Shirtless men, colourfully dressed drag queens and tens of thousands of Israelis partied in Tel Aviv on June 12th to celebrate the city’s annual Rainbow Pride Parade, the largest event of this sort in the Middle East.
Tel Aviv is one of the few places in the whole of Middle East where gays and lesbians are free to walk hand-in-hand and kiss in public. In contrast to the rest of the region, it has emerged as one of the most LGBT-friendly travel destinations in the world.
Micky Rosenfeld, a police spokesperson, said more than 80,000 individuals gathered at Tel Aviv to participate in the Rainbow Pride Parade. LGBT community members and supporters waved rainbow coloured flags and danced to the beats of loud music as peppy tracks were played along the route.
Tel Aviv’s acceptance of gays and lesbians is a striking contrast to the conservative lifestyle of Jerusalem that is only a short drive away and home to some of the holiest sites in Christianity, Islam and Judaism. While homosexuality is not considered a taboo in Israel - gays openly serve in the country’s military and parliament and many popular entertainers and artists identifying as gay and lesbian - leaders of the LGBT community say the country still has a long way to go in ensuring equality to all individuals.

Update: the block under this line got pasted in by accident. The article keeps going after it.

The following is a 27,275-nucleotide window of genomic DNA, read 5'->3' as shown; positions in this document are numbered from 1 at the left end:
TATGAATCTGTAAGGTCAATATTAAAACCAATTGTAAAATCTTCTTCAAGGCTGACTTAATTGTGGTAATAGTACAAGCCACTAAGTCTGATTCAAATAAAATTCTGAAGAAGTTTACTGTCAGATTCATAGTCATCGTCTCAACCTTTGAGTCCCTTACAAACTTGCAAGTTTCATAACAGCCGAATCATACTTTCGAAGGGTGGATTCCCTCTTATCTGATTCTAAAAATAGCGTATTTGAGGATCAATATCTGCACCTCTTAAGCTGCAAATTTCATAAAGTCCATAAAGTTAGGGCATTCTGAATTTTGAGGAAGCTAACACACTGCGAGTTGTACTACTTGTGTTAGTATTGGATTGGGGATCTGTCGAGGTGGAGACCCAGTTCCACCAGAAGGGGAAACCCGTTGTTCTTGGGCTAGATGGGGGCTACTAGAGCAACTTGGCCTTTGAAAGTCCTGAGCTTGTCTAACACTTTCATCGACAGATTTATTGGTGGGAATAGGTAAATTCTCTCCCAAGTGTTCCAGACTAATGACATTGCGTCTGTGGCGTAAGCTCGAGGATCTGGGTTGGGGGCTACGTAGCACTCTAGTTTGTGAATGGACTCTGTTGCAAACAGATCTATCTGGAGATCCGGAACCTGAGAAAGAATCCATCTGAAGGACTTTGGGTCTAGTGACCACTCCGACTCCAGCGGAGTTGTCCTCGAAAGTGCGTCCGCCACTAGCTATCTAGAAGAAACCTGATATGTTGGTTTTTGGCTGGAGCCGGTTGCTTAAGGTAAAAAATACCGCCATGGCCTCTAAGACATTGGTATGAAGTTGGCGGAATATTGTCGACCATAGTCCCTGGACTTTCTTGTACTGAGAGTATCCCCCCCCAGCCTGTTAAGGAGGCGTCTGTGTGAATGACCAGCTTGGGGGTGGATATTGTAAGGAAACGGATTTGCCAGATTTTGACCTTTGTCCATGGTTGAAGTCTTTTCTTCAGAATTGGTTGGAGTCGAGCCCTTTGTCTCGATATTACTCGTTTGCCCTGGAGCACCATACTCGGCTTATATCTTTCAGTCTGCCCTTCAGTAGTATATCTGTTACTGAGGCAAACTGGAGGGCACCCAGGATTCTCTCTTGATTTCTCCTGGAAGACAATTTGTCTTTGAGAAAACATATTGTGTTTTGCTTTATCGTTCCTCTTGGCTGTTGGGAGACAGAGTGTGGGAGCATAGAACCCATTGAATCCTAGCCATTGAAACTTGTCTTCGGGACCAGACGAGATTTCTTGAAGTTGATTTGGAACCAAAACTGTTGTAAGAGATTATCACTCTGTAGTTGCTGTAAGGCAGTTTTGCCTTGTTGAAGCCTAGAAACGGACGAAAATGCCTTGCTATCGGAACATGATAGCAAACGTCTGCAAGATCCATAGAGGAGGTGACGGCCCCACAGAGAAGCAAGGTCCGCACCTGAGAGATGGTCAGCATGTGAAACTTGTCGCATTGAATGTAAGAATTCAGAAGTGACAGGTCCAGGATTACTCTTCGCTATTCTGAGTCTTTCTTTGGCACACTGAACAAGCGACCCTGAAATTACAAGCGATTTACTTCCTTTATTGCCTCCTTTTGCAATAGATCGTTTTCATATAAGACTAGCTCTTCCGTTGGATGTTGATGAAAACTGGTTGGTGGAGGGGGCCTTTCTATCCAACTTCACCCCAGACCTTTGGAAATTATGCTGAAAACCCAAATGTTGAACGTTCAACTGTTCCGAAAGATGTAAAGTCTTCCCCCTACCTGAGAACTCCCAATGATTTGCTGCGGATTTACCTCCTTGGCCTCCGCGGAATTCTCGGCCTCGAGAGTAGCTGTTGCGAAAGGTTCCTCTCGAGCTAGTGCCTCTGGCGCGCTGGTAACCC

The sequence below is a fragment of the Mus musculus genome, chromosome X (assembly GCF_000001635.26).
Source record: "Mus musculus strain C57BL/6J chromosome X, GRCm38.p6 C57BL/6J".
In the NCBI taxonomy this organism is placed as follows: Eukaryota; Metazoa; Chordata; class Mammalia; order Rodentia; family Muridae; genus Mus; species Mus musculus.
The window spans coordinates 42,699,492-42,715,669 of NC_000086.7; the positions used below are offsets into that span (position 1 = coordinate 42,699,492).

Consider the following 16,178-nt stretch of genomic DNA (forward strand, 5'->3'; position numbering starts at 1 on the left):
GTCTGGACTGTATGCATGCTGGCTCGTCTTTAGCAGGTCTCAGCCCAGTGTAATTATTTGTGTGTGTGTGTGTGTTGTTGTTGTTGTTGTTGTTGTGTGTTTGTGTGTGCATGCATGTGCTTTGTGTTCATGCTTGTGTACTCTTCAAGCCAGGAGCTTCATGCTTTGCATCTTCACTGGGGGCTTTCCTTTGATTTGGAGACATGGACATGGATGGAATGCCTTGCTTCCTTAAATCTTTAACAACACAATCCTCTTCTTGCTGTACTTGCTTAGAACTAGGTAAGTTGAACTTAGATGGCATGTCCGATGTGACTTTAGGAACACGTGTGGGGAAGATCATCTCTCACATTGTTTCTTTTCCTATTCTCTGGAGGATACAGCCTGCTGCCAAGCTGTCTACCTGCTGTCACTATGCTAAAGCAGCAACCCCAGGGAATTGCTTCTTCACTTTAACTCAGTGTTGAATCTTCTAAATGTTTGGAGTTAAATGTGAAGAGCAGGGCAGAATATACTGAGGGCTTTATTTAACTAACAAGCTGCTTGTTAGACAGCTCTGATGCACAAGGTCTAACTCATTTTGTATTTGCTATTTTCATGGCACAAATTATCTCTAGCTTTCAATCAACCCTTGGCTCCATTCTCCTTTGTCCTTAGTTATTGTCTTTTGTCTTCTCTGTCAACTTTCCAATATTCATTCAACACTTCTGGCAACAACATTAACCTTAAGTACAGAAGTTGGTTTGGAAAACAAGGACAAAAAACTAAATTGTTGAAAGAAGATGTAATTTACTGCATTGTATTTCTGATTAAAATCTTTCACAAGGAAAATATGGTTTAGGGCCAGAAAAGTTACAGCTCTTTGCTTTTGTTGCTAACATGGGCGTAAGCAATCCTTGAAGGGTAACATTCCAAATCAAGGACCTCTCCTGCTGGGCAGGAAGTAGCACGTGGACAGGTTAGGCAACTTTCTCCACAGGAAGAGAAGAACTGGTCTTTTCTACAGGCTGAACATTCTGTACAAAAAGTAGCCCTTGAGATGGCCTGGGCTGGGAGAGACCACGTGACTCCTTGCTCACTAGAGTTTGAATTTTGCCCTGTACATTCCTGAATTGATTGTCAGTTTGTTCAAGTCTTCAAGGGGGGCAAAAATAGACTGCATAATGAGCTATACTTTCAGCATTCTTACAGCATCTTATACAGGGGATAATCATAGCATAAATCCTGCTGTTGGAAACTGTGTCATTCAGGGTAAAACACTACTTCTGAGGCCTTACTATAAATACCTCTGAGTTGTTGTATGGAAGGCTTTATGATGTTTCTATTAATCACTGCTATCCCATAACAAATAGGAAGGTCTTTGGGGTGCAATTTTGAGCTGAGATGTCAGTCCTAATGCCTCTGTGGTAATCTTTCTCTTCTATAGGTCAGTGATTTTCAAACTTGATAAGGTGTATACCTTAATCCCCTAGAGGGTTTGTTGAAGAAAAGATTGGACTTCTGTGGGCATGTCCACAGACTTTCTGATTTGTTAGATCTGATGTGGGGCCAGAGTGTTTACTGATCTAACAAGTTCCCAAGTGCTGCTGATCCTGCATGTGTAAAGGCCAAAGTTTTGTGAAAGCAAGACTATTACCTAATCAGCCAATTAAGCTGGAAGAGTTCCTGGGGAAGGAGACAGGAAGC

Despite all its liberalism, there is no gay marriage in Israel but that is primarily because there is no arrangement for civil marriages either. All Jewish weddings are conducted by the Jewish rabbinate that considers homosexuality a sin and violation of Jewish law. However, the state does acknowledge same-sex couples who choose to get married abroad. The rest of the Middle East looks upon gay and lesbian relationships as taboo in the least. Homosexuality is a criminal offense in many of these nations; Iran, Saudi Arabia, Mauritania, Yemen and Sudan punishing LGBT community members with death.